Teachers have to walk-the-talk of the human condition itself – and are (sadly) frequently rewarded with the type of “pocket money” that even Dexter would turn his nose up at!

 We do it anyways!


Great TEACHers are…

  • great LEARNers – and can LEARN even when others might choose to “quit” (in addition to viewing the passing on of this ability to others as their core purpose)
  • great QUESTIONers – and engage critically with their “business” (as well as helping others do the same)
  • great CONNECTors – and are “in tune” with their “self”, their “others” and their “context” (not only able to connect the dots, but also create “new dots”)


The first of our human literacies – LEARNacy – is what fuels these “being”abilities.

I wish I had come up with the term LEARNacy – this is why I write a blog and Guy Claxton runs a “LEARNing Empire”. Guy’s concept is, for me, at the heart of what TEACHing is all about – and it does not just take his 4R’s. LEARNacy is concept we have to “live” – and role-model. After all, it is the very reason we have teachers, isn’t it?


We talk a great deal about “critical thinking” in education (it is at the centre of almost all disciplines in our institutions and also hard-wired into most models of 21C education) – but teachers have to be “critical thinking doers”.

Critical literacy (in non-literary usage) connects more dots than we can shake a stick at – from analysis to adaptation, from applying creativity to solve very real problems to transforming ourselves, from going it alone to working with others. It’s about using the right questions to get the right forms of productivity – and doing the “right thing”.


Questioning lies at the heart of critical literacy – and questioning what we do, how we do it and what others tell us what we should be doing is what great teachers do. The same is true for our learners – if we want them to become “critical thinkers” (better still – “critical thinking doers”) they must also be LEARNed to become “critical consumers” of what we “do”.

The challenge is, of course, that LEARNing and LEARNacy are not, like tomatoes (thanks Krissy) or coal, something that can be “delivered” – neither is critical literacy!

Tell me again why we pay teachers so little!


However, both LEARNacy and Critical Literacy need to be lived at the level of feelings and emotions – teaching is, after all, the personification of “emotional work”. Teachers have to be amazingly “savvy” in terms of:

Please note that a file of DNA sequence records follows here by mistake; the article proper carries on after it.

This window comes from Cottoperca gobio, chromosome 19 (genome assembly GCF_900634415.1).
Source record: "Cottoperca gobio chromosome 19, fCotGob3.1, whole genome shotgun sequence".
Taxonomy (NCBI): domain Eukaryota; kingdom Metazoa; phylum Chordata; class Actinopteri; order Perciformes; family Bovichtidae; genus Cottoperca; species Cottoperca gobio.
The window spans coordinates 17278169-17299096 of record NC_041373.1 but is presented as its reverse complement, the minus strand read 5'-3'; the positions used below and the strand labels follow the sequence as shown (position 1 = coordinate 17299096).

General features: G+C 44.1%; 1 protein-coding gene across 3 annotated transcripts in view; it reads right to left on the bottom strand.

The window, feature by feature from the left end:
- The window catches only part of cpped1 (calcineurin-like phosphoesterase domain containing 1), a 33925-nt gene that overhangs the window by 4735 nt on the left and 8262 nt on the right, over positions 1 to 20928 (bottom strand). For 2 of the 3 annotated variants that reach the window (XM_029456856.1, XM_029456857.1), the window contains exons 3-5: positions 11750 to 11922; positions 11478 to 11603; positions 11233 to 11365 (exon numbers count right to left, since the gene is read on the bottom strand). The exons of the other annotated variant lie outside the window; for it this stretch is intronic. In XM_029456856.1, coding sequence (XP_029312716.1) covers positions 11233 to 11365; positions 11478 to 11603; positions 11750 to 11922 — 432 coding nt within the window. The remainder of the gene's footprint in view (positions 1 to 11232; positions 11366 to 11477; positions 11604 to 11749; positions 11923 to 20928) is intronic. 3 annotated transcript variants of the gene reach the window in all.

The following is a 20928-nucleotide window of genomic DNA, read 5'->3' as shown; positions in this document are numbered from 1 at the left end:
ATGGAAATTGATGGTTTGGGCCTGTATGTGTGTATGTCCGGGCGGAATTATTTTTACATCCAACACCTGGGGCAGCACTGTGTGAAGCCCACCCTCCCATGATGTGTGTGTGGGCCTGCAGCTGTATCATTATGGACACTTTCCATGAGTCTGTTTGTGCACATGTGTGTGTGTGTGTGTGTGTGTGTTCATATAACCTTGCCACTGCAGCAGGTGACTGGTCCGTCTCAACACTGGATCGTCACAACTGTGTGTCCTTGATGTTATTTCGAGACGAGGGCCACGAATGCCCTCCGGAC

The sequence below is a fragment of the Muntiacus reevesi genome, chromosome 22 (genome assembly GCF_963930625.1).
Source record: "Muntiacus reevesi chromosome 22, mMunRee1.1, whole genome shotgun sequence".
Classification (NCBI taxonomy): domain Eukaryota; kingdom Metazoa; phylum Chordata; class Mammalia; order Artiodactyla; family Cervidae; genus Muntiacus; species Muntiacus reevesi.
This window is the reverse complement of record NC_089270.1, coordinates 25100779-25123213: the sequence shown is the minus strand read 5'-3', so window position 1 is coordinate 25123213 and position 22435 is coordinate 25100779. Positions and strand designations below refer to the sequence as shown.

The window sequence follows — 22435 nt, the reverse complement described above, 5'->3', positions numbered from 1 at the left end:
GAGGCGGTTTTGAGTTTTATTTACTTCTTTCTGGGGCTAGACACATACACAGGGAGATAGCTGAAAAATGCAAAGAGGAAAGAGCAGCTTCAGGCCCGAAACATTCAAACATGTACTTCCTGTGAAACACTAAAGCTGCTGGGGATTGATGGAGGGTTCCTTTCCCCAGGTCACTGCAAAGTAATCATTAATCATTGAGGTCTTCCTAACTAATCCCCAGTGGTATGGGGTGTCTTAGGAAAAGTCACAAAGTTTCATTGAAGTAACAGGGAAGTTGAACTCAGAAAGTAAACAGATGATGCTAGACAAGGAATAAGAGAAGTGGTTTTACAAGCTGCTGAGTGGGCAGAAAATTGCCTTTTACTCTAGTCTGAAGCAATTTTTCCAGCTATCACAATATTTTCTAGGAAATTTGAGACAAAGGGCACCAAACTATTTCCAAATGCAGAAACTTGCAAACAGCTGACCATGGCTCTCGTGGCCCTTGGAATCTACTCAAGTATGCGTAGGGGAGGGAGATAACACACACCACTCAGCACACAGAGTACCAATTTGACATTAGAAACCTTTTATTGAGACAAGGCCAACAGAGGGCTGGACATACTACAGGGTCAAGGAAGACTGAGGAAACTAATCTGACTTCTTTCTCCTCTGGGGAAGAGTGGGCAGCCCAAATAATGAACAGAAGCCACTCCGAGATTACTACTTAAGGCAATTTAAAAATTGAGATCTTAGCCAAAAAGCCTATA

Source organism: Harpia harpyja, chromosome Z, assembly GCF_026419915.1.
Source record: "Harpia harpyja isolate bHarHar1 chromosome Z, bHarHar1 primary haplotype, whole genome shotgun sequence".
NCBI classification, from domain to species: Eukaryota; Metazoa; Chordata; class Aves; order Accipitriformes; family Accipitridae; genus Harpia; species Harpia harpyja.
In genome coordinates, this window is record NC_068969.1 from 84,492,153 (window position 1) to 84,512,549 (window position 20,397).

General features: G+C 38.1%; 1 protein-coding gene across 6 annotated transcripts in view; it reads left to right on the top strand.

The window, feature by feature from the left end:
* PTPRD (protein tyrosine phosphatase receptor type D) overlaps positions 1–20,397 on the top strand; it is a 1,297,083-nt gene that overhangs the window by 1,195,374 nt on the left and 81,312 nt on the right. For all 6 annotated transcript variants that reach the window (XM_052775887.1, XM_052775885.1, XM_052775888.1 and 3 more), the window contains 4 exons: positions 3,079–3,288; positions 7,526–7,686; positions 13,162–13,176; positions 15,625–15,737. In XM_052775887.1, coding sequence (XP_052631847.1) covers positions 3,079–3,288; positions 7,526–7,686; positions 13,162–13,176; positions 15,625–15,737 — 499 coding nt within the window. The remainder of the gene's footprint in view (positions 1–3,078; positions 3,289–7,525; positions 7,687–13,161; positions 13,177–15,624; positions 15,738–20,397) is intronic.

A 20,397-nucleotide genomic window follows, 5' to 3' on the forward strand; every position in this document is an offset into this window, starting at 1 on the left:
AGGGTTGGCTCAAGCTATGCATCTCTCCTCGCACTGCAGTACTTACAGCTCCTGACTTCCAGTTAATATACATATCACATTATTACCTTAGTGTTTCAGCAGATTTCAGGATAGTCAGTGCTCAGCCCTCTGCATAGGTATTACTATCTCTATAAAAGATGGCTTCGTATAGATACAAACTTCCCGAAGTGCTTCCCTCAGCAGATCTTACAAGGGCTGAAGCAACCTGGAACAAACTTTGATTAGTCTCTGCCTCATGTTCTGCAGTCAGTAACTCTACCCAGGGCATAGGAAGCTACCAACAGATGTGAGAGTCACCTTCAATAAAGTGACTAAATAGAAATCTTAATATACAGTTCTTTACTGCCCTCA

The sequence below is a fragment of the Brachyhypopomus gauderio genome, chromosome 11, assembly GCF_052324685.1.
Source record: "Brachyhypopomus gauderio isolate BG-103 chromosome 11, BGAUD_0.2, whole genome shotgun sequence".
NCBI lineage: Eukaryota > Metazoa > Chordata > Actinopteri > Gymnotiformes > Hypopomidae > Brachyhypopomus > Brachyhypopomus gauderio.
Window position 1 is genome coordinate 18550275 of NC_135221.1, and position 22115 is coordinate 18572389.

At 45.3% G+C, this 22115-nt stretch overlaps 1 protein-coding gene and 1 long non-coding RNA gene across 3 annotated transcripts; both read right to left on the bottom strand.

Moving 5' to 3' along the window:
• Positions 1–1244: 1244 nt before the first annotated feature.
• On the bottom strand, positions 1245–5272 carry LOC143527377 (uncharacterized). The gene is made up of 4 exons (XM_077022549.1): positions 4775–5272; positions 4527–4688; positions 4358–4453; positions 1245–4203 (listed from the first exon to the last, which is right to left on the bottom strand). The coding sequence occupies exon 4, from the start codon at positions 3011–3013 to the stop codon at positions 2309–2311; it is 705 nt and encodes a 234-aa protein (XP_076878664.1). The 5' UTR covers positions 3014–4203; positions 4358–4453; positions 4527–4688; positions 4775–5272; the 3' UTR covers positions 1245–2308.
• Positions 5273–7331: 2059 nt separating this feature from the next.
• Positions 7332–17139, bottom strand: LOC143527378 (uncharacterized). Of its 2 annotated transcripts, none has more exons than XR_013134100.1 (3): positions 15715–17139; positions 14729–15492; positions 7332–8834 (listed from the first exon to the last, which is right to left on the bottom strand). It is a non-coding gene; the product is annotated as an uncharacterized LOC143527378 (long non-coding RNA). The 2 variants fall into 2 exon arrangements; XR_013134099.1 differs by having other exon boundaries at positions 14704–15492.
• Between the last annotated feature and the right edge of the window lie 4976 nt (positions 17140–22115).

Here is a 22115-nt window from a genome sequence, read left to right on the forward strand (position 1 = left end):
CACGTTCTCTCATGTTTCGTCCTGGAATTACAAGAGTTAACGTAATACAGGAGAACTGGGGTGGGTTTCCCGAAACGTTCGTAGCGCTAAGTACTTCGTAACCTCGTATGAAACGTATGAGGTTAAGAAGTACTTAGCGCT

• What they know and learn about their “self”, their “others” and their “context”?
  • What they do with what they know and learn about their “self”, their “others” and their “context”?
  • How they improve and grow with what they do with what they know and learn about their “self”, their “others” and their “context”?

This is why social awareness and empathy play such a critical role in the way we manage our relationships in education – and why we love our “sons”!


OMG – just had the shock of me life…Bach just jumped in with his “Toccata in D Minor”! 

Bloody iTunes!


The human literacies are very different to the “technological or digital literacies” (and fluencies) we talk about so much today – and it is fair to ask:

Can technology help us do “more” with these most human of literacies?


But, that’s for another daywhen there’s nowt on the telly!



In Classroom Teaching, Conferences, Teacher Training on 27/09/2011 at 12:38 pm

Did you know that:

  • 65% of conference attendees believe they learn nothing from plenary sessions…
  • 55% of conference attendees prefer the coffee breaks to the break-out sessions they attend…
  • 45% of conference attendees “sneak” off to do a bit of sight-seeing…or shopping…(!) time!


Did you also know that 33% of statistics are made up on the spot!


OK, OK – my conference stats may lack a bit of reliability…but it’s true – we educators do not do our best LEARNing at conferences!


I have done a great deal of interviewing in my time (karma…for previous lives poorly lived, no doubt) – but one interviewee still stands out for me…nearly 12 years after the fact.

I had probably interviewed around 15 candidates on the day I met him – and I was bored to death by people telling me what a great team-player they were…how flexible they could be in difficult situations…and, how they were really “interested” in all our “strategic initiatives” (that weren’t even on the website)!

He popped in (with no tie, I must add – the “balls” on the guy) and I decided to ask him (first question – right in):

“Tell me why you are a great teacher…”!

His response:

Not sure I am that great…I’m good…but I’m good because I learn faster than most, I work harder at reflecting than most and I like doing “it” with other teachers…

OK – I had to hold back a “giggle” with that last comment (but “humour” is what we look for, too). I gave him the job!


TEACHERS learn best by reflecting:

And, they do do “it” best with OTHER TEACHERS!


A teacher’s level of “reflective savvy” is essentially the product of “who they are“; their level of critical literacy, their level of learnacy and their level of emotional literacy.

This savvy is critical for the level of Educational Literacy that a teacher has – the GOOD newsit is “LEARNable”! And, LEARNable by just doing “it”.